/ Sections 4 & 5
/ Spring 2005
Dr. Bo Mou
Time & Place: Monday & Wednesday / Section 4: 10:30-11:45; SH239 / Section 5: 12:00 –13:15; BBC004
Office Hours: (1) Regular Office Hours: Monday & Wednesday 14:00-14:30 and 17:30 – 18:30. (2) If you are unable to make these times, we can schedule a time that is convenient for you.
Course Reader: Introduction to Philosophy—A Comparative Approach in View of Western and Chinese Philosophy [ CR].
This course presents an
introduction to philosophy by examining some significant philosophical issues
and concerns in epistemology, metaphysics and ethics and evaluating some
representative approaches in ancient and contemporary times. We take a
comparative approach in view of two major philosophical traditions, Western and
Chinese philosophies, instead of taking this course as merely introduction to
Western (or Chinese) philosophy. The course has two objectives: (1) to develop
the capacity to think critically, to look at things in a broad and dynamic way,
and to apply philosophical methods to deal with philosophically important issues
and other intellectual problems; (2) to appreciate various distinct
philosophical insights, visions, points of views, their arguments and their
historical and/or cultural contexts where they developed so as to construct
one’s own philosophical world view.
class discussion, and small group discussion.
attendance, timely and careful completion of reading-assignments prior to their
lecture or discussion in class, earnest and reflective fulfillment of written
assignments, and active participation in discussion are expected for the
successful learning process.
1. Writing Assignments
(1) One critical analysis report of group discussion Results: 5%
(2) One master-presentation writing handout: 5%
(2) Term Paper: 20%
(1) First Midterm Exam: 15%
(2) Second Midterm Exam: 15%
(3) Final Exam: 30%
Class participation: 10%
To meet the preceding GE writing policy, each student is required to write: (i) one term paper (4-5 typewritten double-spaced pages with 1 inch margin and font size 12; about 250 words each page); (ii) one critical-analysis report on group discussion result (about 250-300 words on 1 typewritten double-space page with 1 inch margin and font size 10 or 12); (iii) one master presentation writing handout which highlights the major points of your presentation and gives brief explanation of the points and concepts involved (1 typewritten single-space page with 1 inch margin and font size 10 or 12); (iv) in-class writings for the three examinations (equivalent to 4 pages total).
For how to do philosophical writings, see Appendix (4) “Guidelines for Philosophical Writings” in the Course Reader. Writing will be assessed for correctness, clarity and conciseness.
Critical-Analysis Report on Group Discussion Result
Each of these gives
your critical analysis of your group discussion result for the assigned
question(s). This is not a mere record of what the participants in the group
discussion said. The student needs to do the following critical analysis: (i)
give a concise summary of the group discussion result (the conclusion(s) and why
your group thinks so); (ii) give your own critical evaluation and comments on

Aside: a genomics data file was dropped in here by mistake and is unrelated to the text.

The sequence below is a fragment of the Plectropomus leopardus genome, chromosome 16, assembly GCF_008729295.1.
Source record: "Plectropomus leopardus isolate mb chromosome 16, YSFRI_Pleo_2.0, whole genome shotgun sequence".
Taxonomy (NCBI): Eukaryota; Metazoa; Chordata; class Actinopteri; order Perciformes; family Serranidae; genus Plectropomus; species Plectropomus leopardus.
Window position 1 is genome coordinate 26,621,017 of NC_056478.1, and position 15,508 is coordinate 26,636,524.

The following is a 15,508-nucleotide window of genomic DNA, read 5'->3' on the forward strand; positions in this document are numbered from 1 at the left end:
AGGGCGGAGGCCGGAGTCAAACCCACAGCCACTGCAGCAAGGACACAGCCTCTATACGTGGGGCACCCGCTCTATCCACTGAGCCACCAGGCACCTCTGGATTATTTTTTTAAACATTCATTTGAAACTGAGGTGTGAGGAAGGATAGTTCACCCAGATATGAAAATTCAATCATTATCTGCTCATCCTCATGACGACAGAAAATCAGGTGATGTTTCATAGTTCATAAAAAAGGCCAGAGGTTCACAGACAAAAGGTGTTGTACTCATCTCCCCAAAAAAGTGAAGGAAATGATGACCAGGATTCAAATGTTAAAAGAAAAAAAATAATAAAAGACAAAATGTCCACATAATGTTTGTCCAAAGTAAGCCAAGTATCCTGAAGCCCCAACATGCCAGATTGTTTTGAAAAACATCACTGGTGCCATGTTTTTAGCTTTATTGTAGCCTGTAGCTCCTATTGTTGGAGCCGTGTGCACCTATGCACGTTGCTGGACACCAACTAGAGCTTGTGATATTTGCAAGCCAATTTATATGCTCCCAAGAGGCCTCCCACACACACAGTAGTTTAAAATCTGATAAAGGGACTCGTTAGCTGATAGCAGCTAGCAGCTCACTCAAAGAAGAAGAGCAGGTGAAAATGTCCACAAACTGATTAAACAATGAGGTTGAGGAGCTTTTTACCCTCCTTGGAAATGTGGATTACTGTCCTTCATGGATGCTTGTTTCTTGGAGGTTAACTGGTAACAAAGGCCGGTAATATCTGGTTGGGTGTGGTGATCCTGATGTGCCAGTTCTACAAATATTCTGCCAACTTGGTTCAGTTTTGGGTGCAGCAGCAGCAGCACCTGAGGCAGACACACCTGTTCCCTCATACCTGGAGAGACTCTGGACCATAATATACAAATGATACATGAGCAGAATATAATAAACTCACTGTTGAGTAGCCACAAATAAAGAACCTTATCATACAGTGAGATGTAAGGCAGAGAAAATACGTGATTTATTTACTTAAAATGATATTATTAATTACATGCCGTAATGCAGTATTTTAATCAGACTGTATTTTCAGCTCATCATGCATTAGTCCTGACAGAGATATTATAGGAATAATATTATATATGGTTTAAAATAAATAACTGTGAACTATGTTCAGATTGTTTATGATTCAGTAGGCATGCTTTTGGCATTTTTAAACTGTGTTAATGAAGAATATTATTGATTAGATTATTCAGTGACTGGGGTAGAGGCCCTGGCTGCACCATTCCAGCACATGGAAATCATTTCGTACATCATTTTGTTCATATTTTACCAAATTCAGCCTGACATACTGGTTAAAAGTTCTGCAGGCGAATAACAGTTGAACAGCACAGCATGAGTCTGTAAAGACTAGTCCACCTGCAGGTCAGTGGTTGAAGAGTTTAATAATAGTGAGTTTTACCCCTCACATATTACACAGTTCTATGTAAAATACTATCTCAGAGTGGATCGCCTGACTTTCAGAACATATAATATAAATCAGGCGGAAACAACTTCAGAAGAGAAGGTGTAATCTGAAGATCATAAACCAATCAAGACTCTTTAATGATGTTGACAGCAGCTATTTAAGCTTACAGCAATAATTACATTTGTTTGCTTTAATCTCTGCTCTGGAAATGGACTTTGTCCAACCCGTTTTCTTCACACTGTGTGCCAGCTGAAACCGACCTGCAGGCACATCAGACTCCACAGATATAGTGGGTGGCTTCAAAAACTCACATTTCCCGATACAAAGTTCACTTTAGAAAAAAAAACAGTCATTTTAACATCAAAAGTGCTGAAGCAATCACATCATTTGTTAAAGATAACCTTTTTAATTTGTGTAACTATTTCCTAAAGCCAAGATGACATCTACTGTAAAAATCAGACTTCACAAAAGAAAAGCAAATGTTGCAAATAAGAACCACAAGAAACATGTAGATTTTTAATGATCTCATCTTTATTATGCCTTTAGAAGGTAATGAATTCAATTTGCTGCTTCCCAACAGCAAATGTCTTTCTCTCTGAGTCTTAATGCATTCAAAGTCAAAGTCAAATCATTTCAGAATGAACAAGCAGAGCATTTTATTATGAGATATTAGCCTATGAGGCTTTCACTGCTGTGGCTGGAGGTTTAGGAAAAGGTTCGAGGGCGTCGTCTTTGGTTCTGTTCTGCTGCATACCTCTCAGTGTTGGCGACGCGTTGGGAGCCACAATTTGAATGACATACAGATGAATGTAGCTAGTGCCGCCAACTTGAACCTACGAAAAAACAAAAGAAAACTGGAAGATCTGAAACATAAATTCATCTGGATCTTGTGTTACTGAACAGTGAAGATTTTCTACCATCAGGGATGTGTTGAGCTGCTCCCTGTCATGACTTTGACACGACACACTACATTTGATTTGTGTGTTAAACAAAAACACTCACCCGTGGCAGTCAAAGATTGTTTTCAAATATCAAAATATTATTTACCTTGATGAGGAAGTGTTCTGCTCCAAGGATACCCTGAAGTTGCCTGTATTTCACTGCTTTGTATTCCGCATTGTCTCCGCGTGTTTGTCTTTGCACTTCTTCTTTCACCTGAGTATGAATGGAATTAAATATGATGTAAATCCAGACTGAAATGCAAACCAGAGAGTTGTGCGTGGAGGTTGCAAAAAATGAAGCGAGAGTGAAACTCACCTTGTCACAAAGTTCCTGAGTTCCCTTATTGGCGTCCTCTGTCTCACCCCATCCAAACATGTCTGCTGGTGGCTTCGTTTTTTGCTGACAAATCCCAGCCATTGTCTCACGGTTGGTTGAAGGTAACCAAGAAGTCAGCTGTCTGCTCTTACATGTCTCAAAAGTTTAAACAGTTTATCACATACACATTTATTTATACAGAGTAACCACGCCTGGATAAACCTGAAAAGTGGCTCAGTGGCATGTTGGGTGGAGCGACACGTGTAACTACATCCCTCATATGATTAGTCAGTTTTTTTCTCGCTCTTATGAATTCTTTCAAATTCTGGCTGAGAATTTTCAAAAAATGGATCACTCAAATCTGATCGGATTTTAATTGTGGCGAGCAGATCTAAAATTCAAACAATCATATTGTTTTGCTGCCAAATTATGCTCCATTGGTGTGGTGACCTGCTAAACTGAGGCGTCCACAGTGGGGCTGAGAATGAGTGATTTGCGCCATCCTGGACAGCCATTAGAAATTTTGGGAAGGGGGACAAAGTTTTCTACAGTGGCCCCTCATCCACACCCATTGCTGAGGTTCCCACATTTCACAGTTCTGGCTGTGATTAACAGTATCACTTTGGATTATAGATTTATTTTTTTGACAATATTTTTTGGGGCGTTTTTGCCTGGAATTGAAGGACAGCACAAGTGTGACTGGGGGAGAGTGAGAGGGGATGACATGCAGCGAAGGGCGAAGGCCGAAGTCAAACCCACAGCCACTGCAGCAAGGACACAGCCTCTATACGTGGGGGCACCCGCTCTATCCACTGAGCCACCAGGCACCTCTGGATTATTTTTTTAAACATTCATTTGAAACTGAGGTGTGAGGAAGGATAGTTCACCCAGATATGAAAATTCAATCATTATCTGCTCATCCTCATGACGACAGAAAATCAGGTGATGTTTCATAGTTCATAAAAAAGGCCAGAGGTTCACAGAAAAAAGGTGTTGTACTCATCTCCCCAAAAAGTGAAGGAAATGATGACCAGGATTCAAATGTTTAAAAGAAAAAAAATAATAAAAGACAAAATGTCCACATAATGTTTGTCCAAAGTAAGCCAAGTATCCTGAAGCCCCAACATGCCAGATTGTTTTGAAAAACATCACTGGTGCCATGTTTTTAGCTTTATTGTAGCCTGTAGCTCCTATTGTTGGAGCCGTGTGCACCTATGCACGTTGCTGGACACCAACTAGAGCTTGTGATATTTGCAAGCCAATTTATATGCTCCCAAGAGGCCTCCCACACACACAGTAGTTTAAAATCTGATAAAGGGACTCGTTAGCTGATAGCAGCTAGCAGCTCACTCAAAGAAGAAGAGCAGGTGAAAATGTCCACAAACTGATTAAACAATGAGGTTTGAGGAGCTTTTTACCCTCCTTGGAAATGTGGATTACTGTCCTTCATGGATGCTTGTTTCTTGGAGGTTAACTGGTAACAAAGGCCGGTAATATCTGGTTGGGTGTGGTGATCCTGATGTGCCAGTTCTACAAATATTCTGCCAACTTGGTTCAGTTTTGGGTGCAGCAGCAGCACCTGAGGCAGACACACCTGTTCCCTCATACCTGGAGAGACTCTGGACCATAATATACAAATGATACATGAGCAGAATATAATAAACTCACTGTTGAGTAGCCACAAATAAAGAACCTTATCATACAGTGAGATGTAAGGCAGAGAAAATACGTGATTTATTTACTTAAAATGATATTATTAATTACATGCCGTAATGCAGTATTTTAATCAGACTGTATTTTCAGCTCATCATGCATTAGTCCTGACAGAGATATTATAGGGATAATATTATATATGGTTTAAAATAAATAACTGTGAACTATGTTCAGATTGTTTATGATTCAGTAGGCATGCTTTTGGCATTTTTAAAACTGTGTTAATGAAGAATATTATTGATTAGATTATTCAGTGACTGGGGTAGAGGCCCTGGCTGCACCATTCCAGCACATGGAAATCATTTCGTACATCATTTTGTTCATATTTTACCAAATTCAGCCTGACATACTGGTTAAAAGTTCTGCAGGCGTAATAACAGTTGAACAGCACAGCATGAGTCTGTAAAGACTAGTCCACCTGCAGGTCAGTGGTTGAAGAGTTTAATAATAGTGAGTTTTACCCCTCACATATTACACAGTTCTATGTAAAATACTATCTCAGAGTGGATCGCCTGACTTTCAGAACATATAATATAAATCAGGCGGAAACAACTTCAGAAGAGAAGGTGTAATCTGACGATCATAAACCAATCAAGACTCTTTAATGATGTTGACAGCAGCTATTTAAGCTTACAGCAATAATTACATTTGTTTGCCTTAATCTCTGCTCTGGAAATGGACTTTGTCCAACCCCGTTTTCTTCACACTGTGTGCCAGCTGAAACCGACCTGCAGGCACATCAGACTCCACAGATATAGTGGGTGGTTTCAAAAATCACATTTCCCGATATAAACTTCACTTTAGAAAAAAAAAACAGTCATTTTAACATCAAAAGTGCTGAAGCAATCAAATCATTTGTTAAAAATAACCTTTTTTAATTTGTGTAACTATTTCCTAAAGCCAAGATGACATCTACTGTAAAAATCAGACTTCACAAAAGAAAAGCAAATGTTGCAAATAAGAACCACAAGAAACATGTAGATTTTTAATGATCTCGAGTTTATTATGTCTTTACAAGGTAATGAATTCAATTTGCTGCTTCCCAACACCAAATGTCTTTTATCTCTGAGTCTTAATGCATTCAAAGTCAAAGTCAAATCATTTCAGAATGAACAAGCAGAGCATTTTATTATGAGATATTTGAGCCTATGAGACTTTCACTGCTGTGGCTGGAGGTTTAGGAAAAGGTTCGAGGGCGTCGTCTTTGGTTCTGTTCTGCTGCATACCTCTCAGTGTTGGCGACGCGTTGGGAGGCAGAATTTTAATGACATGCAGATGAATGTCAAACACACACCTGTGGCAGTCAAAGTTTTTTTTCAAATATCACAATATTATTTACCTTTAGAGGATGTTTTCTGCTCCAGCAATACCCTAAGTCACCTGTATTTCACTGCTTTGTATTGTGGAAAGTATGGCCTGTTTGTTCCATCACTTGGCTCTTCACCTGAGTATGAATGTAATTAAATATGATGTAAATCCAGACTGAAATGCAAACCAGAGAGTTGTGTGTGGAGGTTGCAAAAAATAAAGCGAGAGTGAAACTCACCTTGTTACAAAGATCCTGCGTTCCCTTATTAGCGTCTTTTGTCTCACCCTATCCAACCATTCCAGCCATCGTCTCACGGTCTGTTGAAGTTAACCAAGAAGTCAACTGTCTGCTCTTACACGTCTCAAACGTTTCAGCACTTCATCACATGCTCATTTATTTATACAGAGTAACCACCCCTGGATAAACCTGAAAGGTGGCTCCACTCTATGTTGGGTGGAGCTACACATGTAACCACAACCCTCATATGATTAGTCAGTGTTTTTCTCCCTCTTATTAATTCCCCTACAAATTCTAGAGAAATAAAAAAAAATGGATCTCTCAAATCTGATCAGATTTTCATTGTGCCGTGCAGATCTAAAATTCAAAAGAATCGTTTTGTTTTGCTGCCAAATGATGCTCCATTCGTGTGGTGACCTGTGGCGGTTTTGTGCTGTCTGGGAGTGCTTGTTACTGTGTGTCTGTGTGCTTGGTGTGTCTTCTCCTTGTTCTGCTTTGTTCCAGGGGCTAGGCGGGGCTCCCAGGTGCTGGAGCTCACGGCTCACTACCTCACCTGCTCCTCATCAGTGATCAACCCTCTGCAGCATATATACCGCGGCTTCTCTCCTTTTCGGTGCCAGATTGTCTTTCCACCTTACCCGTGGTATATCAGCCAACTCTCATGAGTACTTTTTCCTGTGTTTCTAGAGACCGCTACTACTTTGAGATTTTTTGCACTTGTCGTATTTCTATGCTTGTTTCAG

the group discussion result. The critical-analysis writings are due by noon
(12:00) of Friday immediately after Wednesday on which the group discussion is
conducted; they are expected to submit via email attachment (MS Word file) by
the above due time.
This is the
main philosophical writing of each student. The topic will be assigned three
weeks before the due date. The paper should show use of library resources (e.g.,
books or journal articles) through making at least two citations in the text and
giving their full references in endnotes. It should be around 4-5 pages. The submitted paper is due in hard copy in
class-meeting time; the electronic version is not accepted.
midterm and final exams will combine multiple choice, short answer questions and
essay questions except that students will have two hours to complete the final
exam. The instructor will supply a study guide a week before each of the exams.
Papers and Missed Assignments
that are one class session late will be demoted 5%; papers that are later will
receive a 10% cut. Exceptions are made if you have a doctor’s note or if you
have been given a prior extension. Students who miss a mid-term will need a
serious excuse (e.g., a doctor’s note) and to schedule a make-up exam.
is wrong. Never turn in another person’s work as your own and never present
The student’s active class participation consists of the following: (i) Attending scheduled classes regularly (two bonus points will be given for perfect attendance; one bonus point will be given for only-one-class-missing attendance); (ii) Asking questions in class or volunteering answers to philosophical questions raised by classmates or instructors; (iii) Being active in group discussions; and (iv) earnestly completing in-class oral presentation of your group-discussion report amd a master in-class presentation at the "Discussion Forum" on May 11 and 16.
from Logic and Philosophy Lab
You are encouraged to visit the
Logic and Philosophy Lab (FO 231; 924-4466) where graduate students of
philosophy on duty shall be glad to help you with advice about philosophical
writings (criticism and construction of arguments and explanation). You can
bring in your philosophical writings for their comments before you submit them.